The eight-hour trip was not to be taken for granted at Pyotr’s age. He stopped the horses twice—once in Peshki, then in Khiki—stretching his legs, snacking on balyk for lunch.
Entering the city, crisp orange maple leaves crackled under hoof and wheel; scents of Moscow in the fall triggered memories of a legendary timeline, a pleasant if subdued wave of nostalgia: from early piano lessons, to the premiere of his first symphony, to his homecoming performance from the most recent European tour. His heart was in stride with the carriage and in harmony with the season and he would sit and dine with these friends, whatever they had in mind, so mysterious and important that he “must come at once,” said the telegram from Ivan.
His lightness of mood was dashed by a heavy-hearted embrace from each of the three other members of the gathering, then a quiet dinner turned mute by Ivan’s reluctant explanation. Plates were collected all around Pyotr Tchaikovsky; there was a motion as to whether he wanted his place cleared but food had no more appeal to him than the well-formed serving girl retrieving his plate.
He cleared his throat with his own words, just loud enough to carry across the table to Ivan: “What do you mean?”
“Regarding Sacha Olegovich…son of Oleg Orlov…nephew of Prince Orlov.”
“What do you mean by saying it’s known?”
“It’s that simple,” Ivan assured Pyotr. “Sacha’s time with you in Paris, Frankfurt the whole affair. Sacha was a favorite…formerly he was a favorite, and he was too young and stupid not to tell at least one friend. It is impossible that his family will let it be.”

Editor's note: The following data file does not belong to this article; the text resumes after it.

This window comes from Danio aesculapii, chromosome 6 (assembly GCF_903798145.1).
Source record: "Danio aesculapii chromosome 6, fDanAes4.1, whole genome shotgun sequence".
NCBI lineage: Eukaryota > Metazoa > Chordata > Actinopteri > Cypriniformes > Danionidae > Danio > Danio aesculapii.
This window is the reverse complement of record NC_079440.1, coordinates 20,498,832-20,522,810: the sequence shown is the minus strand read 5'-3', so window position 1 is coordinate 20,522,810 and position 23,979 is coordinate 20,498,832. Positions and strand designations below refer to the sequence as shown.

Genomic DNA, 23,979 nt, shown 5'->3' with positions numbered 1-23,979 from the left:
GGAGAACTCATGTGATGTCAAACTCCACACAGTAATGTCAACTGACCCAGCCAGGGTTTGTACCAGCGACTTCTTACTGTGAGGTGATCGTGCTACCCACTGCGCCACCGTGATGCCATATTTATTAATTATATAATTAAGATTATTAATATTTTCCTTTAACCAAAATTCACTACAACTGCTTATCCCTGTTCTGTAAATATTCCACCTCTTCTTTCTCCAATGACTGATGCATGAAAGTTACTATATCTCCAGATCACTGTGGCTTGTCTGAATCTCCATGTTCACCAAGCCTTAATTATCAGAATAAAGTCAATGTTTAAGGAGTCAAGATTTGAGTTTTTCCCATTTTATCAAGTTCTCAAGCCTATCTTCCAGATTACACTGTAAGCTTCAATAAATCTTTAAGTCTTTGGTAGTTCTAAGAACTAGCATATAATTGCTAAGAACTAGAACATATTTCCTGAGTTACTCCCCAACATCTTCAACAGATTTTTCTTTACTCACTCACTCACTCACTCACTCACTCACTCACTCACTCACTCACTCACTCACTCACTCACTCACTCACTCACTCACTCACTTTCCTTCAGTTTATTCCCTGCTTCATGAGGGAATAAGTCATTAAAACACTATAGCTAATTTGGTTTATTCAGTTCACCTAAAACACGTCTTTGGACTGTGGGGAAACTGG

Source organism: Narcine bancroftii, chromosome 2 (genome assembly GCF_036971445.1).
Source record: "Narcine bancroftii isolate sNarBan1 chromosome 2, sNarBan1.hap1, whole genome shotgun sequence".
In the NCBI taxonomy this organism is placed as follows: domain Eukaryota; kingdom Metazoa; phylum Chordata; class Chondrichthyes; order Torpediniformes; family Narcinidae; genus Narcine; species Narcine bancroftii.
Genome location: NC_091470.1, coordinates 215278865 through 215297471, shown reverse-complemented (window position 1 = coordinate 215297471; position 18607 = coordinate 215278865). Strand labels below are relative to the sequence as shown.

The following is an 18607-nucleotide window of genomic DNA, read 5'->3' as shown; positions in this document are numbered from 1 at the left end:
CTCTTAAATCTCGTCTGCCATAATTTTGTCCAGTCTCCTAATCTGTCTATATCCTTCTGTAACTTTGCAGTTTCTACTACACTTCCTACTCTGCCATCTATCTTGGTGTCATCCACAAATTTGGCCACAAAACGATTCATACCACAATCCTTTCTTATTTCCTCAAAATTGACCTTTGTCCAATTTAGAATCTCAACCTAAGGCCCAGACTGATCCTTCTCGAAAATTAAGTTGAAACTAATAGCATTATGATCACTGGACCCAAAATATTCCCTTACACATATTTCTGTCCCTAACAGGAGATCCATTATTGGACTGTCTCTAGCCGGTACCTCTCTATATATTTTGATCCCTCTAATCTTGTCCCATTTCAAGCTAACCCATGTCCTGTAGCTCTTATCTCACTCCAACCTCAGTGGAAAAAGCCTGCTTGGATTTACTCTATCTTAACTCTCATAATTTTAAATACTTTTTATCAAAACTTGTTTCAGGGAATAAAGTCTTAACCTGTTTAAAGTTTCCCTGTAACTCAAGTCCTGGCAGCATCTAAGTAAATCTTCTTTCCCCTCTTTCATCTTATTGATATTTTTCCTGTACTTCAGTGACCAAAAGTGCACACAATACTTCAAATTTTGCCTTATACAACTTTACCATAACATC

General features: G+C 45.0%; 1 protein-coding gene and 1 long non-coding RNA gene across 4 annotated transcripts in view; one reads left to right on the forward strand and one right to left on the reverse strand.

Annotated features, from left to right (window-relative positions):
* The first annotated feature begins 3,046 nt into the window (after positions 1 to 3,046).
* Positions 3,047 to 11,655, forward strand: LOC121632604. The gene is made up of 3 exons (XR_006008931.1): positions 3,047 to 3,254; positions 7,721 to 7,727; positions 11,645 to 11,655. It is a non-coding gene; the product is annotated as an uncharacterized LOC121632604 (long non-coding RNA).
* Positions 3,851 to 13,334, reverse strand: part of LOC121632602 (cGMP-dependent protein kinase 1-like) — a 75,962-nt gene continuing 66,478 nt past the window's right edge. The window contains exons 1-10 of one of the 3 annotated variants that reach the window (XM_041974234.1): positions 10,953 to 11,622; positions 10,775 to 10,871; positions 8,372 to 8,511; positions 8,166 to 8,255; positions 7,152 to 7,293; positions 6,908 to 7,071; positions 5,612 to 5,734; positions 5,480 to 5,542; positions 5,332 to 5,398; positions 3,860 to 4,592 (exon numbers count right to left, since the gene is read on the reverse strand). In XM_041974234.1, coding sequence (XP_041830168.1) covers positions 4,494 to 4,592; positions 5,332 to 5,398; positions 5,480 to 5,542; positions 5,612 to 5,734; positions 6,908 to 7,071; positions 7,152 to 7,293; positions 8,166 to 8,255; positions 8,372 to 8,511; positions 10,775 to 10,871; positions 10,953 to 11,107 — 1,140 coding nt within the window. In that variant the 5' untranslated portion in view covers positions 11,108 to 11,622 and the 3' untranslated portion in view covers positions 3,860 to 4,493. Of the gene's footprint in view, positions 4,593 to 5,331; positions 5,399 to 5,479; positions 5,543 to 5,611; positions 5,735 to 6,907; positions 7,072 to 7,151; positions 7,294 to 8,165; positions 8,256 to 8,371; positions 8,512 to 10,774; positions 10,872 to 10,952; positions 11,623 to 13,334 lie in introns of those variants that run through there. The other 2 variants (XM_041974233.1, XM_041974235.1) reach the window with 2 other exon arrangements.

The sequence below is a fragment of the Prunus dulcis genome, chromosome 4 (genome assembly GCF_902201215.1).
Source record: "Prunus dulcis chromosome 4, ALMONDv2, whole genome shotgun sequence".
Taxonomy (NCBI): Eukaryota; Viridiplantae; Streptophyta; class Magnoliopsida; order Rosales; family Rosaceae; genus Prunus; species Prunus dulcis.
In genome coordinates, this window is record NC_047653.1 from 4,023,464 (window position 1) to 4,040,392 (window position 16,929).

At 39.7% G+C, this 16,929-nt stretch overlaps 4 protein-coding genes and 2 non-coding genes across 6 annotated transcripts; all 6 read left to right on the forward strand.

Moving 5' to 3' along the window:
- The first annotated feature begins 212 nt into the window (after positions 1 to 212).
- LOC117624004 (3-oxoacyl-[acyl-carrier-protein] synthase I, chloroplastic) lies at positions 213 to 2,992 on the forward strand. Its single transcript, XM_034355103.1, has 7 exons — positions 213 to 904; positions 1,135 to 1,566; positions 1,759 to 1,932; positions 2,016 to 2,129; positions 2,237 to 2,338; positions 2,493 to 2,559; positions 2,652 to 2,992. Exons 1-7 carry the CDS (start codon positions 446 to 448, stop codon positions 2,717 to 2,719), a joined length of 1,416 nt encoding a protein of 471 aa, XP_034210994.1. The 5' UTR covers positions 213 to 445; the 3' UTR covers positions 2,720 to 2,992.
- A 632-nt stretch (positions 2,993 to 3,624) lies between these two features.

Hanging above the table was a rock crystal and aquamarine chandelier. He stared as if examining it—the rest of the party did the same.
What did they have in mind? A plan for his escape—a place for him to live in hiding the rest of his life? The air seemed thick, his chest was folding up inside itself—a sensation he recalled from childhood at the onset of his mother’s illness.
Ivan produced one hermetically sealed, palm-sized vial of clear liquid. He passed it to young Fyodor, who tried to pass it to his right, but there was no response. After waiting, sighing, looking around the room for help, offering it again, Fyodor placed it in Pyotr’s palm, who stared vacantly while his fingers refused to take hold.
Fyodor affectionately closed the great composer’s large fist around the item with both of his own smaller and more delicate hands and said, “In your own time. Take it back to Klin—finish off any notes, any loose ends.”
Ivan slammed the table with both fists in a sudden declaration of triumph; tears swelled in his eyes and fell. It seemed he might have had no part in this plan for their friend, a plan they referred to as a gentleman’s suicide:
“And…the name Tchaikovsky…will bring glory to Mother Russia…forever!”
“Navsegda!” echoed everyone at the table but the guest of honor.
Barnaby Hazen is an author originally from Los Angeles. His work has appeared in Anti-heroin Chic, Jerry Jazz Musician, and claimed two awards for full-length fiction. He lives with his wife, Sarah, in Taos, New Mexico.